After an unflattering picture of Eddie Lacy made its way around Twitter on Monday, plenty of fact-free speculation —especially at the national level and blogosphere -- began about the conditioning of the Green Bay Packers’ big, second-round running back.
Coach Mike McCarthy put a stop to it following Tuesday’s practice.
“Going through the conditioning test, he was fine,” McCarthy said. “Anytime our players come in, we have a physical conditioning test. If we had any concerns about any of our guys conditioning-wise, he wouldn’t be on the field.”
Lacy was on the field a lot on Tuesday, especially during a lengthy red-zone drill. It was full-go up front but “thud” tackling for the defense, meaning defenders could hit the ball-carrier but not put him to the ground. So, it’s hard to draw firm conclusions about what appeared to be an impressive performance from the former Alabama star. Time and again, Lacy moved the pile, including one run when he barreled through a couple defenders for a touchdown run of about 10 yards. He also showed plenty of nimble footwork to change directions and find daylight. He took one carry off right guard but had nowhere to go, but had the vision to bounce it to the left, where he took it into the end zone for a short score.
“Eddie Lacy definitely falls in the category of a big back, and big backs fall forward. You’re seeing Eddie and you’re seeing James (Starks) doing a better job. I thought James had one of his better days today. You obviously coach all of your backs to try to do that but that’s definitely the benefit of big backs.”
New injuries: CB James Nixon (knee), OT Kevin Hughes (head).
Old injuries: WR Sederrik Cunningham (disclocated wrist), WR Kevin Dorsey (hamstring), WR Charles Johnson (knee), RB DuJuan Harris (knee), S Sean Richardson (neck), CB Casey Hayward (hamstring), CB Tramon Williams (knee); OL J.C. Tretter (broken ankle), OT Derek Sherrod (leg), DE Mike Neal (abdominal), DE Jerel Worthy (ACL).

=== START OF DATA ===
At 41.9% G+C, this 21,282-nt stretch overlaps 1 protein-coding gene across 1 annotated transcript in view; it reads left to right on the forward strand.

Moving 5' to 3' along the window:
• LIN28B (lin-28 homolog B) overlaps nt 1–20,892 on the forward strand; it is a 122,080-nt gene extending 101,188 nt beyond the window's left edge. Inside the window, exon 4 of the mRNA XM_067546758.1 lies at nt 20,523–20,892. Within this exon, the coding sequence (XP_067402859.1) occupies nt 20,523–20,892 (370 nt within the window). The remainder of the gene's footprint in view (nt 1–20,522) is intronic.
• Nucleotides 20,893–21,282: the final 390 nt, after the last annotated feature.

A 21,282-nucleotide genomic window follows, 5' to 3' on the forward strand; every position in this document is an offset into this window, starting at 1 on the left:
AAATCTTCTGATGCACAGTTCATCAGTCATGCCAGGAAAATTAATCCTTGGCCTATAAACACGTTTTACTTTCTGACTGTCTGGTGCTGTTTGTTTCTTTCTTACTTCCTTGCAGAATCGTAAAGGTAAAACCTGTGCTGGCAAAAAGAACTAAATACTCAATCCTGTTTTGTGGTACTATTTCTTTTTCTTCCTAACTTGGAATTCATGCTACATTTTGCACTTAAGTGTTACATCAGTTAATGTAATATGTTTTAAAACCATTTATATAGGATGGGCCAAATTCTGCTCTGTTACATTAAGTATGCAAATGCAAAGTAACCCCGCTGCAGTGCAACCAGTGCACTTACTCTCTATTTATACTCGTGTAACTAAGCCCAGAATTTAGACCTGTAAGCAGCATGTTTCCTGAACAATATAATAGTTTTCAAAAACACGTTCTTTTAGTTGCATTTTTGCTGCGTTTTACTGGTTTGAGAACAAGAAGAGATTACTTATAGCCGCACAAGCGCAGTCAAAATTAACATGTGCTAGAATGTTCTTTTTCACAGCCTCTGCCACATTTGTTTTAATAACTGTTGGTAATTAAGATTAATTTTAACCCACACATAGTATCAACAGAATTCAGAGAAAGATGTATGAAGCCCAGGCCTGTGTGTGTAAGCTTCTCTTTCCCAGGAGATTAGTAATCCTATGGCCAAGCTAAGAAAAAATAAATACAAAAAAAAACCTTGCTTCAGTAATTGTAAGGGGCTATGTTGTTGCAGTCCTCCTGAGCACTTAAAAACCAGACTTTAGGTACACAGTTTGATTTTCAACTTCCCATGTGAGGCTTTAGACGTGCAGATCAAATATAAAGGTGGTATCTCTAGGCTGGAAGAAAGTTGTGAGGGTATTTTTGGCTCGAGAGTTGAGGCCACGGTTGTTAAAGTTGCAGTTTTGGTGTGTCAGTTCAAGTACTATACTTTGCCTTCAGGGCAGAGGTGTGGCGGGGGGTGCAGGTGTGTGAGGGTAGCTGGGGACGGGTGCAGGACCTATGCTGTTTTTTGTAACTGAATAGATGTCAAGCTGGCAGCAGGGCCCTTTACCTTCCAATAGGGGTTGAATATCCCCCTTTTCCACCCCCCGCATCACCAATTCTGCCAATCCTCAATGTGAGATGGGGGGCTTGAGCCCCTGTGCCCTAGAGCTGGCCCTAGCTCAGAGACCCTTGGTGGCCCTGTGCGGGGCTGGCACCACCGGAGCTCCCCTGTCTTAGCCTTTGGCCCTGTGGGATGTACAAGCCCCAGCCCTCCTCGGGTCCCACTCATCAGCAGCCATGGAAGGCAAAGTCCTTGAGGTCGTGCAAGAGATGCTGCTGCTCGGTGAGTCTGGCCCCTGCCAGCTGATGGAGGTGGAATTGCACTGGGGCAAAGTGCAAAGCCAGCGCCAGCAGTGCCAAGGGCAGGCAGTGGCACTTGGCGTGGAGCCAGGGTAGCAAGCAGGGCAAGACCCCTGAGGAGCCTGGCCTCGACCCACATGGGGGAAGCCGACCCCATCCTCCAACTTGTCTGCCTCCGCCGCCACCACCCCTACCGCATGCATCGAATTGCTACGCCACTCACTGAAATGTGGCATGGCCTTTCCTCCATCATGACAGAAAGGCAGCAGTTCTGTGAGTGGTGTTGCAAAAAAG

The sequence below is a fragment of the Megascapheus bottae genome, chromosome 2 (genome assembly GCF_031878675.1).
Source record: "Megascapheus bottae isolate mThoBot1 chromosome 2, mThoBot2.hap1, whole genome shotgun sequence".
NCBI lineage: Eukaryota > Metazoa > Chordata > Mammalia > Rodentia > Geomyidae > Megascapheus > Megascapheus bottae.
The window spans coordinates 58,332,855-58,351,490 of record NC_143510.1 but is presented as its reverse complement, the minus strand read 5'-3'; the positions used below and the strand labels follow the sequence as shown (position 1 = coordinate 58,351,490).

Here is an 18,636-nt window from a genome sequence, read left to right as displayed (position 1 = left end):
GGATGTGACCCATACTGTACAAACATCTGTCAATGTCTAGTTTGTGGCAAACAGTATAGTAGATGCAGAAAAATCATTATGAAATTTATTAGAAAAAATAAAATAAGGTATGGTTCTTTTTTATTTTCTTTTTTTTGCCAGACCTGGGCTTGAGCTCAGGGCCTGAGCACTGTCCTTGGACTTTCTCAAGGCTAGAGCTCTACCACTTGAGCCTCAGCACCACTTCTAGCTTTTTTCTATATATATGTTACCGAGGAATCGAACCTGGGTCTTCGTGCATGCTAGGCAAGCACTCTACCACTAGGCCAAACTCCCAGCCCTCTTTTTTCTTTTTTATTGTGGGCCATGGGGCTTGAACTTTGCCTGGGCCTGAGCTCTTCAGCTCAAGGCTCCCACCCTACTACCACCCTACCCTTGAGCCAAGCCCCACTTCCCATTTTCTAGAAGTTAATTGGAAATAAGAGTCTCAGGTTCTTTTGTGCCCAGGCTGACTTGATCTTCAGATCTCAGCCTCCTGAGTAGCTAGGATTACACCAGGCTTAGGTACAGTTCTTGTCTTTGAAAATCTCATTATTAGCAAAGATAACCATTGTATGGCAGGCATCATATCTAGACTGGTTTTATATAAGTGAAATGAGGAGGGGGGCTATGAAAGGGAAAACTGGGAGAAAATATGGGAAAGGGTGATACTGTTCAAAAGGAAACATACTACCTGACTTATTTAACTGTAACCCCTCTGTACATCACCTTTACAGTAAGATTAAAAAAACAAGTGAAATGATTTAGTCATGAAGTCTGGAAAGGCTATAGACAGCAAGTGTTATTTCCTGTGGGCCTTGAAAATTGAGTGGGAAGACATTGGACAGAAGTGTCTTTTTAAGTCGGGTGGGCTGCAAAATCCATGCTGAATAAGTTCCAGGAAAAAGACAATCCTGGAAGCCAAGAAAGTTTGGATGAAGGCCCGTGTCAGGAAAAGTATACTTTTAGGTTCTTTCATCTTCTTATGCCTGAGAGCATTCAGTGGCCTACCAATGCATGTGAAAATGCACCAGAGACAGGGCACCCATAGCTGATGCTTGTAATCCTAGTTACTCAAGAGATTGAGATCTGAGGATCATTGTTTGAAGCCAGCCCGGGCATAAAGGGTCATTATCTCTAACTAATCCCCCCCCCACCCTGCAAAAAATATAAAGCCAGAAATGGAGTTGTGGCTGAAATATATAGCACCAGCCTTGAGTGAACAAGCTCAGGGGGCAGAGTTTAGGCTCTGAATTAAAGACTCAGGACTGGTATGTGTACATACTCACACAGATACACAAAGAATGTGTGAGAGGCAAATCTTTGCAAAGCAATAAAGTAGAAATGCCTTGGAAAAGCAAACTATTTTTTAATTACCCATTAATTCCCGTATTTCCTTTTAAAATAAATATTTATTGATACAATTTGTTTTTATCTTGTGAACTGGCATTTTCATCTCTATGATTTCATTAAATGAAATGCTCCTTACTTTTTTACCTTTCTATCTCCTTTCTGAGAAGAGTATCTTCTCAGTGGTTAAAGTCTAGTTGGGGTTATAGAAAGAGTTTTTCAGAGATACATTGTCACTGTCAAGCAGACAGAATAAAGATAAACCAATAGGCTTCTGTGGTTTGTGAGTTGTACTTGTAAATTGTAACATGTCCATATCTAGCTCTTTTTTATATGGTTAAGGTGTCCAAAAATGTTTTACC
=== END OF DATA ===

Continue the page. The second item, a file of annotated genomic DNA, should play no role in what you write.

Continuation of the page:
“I’m not concerned on a serious nature (about Williams). It may be a couple weeks,” McCarthy said, adding that he’d have more information later this week.
Returning from injuries: CB Davon House (illness), S Chaz Powell (foot).
House was back but didn’t make it to the end of practice, but McCarthy didn’t think it was anything major. “He’s in shape, he’s ready to go. I’ve seen him a lot this summer. I would have to say he’s past his injuries from the spring and he looks good. He’s confident.”
-- First-round pick Datone Jones continues his strong start to camp. Just like on Sunday, Jones had a mighty bull rush on T.J. Lang during the one-on-one pass-rushing/blocking drill, with Jones running over Lang. Later, he batted down a pass when dropping into coverage. He’s also working on the No. 2 kickoff team.
-- McCarthy was pleased with the practice after a day off. “I liked the way today’s practice went. Usually after a day off, it doesn’t usually start the way you like. I thought the start was good. Watching the team periods, specifically, the offense made some plays, defense made some plays; offense ran the ball well. I liked a number of things I saw in the fundamental work. I thought we took a step forward today.”
-- With Hayward and Williams out, and with House limited early and “nicked” late and Nixon dropping out early with an injured knee, young cornerbacks Micah Hyde, Loyce Means and Brandon Smith are getting ample opportunities. Nixon started the day as the third corner with Sam Shields and Hyde, with Means replacing him in that role at the end of practice. “I think it’s going to be one of our more competitive positions,” McCarthy said.
-- It’s a team game but there were a number of one-on-one segments, including running backs vs. linebackers in a blitz drill, receivers vs. defensive backs in a passing drill, and offensive linemen vs. defensive linemen and linebackers in run-blocking and pass-protection drills.
“Particularly early in training camp, it’s very important to see your young guys go against the older guys and also to get everybody used to sticking their face in there and playing with the proper leverage and hitting their targets,” McCarthy said. “At the end of the day, there’s going to be one-on-ones at somewhere across the front or you get into the secondary. You have to beat the one-on-ones. You’ve got to win your one-on-ones. You can’t do enough of that stuff.”
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Bill Huber is publisher of Packer Report magazine and PackerReport.com and has written for Packer Report since 1997. E-mail him at email@example.com, or leave him a question in Packer Report’s subscribers-only Packers Pro Club forum. Find Bill on Twitter at twitter.com/PackerReport.